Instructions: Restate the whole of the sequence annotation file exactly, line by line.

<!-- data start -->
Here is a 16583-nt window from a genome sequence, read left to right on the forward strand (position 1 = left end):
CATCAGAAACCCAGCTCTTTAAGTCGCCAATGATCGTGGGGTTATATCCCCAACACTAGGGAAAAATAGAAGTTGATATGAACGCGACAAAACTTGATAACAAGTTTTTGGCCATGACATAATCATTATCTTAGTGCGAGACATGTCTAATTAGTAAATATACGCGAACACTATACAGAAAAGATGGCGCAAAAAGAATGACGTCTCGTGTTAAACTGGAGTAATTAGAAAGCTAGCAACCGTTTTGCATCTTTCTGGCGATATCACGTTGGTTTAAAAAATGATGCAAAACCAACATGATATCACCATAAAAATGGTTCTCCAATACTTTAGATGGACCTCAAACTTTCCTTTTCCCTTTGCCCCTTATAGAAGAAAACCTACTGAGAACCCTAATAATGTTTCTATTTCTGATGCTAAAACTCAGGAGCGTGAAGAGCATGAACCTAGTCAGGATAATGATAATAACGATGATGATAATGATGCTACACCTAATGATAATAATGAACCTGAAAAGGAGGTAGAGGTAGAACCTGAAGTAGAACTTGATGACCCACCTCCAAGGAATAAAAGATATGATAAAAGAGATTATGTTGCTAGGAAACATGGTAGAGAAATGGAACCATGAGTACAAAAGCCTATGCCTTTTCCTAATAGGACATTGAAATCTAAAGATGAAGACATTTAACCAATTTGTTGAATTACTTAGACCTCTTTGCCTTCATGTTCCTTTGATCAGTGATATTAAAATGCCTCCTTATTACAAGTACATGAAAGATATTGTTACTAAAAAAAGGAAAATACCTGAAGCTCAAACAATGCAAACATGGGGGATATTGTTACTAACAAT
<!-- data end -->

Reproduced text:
Here is a 16583-nt window from a genome sequence, read left to right on the forward strand (position 1 = left end):
CATCAGAAACCCAGCTCTTTAAGTCGCCAATGATCGTGGGGTTATATCCCCAACACTAGGGAAAAATAGAAGTTGATATGAACGCGACAAAACTTGATAACAAGTTTTTGGCCATGACATAATCATTATCTTAGTGCGAGACATGTCTAATTAGTAAATATACGCGAACACTATACAGAAAAGATGGCGCAAAAAGAATGACGTCTCGTGTTAAACTGGAGTAATTAGAAAGCTAGCAACCGTTTTGCATCTTTCTGGCGATATCACGTTGGTTTAAAAAATGATGCAAAACCAACATGATATCACCATAAAAATGGTTCTCCAATACTTTAGATGGACCTCAAACTTTCCTTTTCCCTTTGCCCCTTATAGAAGAAAACCTACTGAGAACCCTAATAATGTTTCTATTTCTGATGCTAAAACTCAGGAGCGTGAAGAGCATGAACCTAGTCAGGATAATGATAATAACGATGATGATAATGATGCTACACCTAATGATAATAATGAACCTGAAAAGGAGGTAGAGGTAGAACCTGAAGTAGAACTTGATGACCCACCTCCAAGGAATAAAAGATATGATAAAAGAGATTATGTTGCTAGGAAACATGGTAGAGAAATGGAACCATGAGTACAAAAGCCTATGCCTTTTCCTAATAGGACATTGAAATCTAAAGATGAAGACATTTAACCAATTTGTTGAATTACTTAGACCTCTTTGCCTTCATGTTCCTTTGATCAGTGATATTAAAATGCCTCCTTATTACAAGTACATGAAAGATATTGTTACTAAAAAAAGGAAAATACCTGAAGCTCAAACAATGCAAACATGGGGGATATTGTTACTAACAAT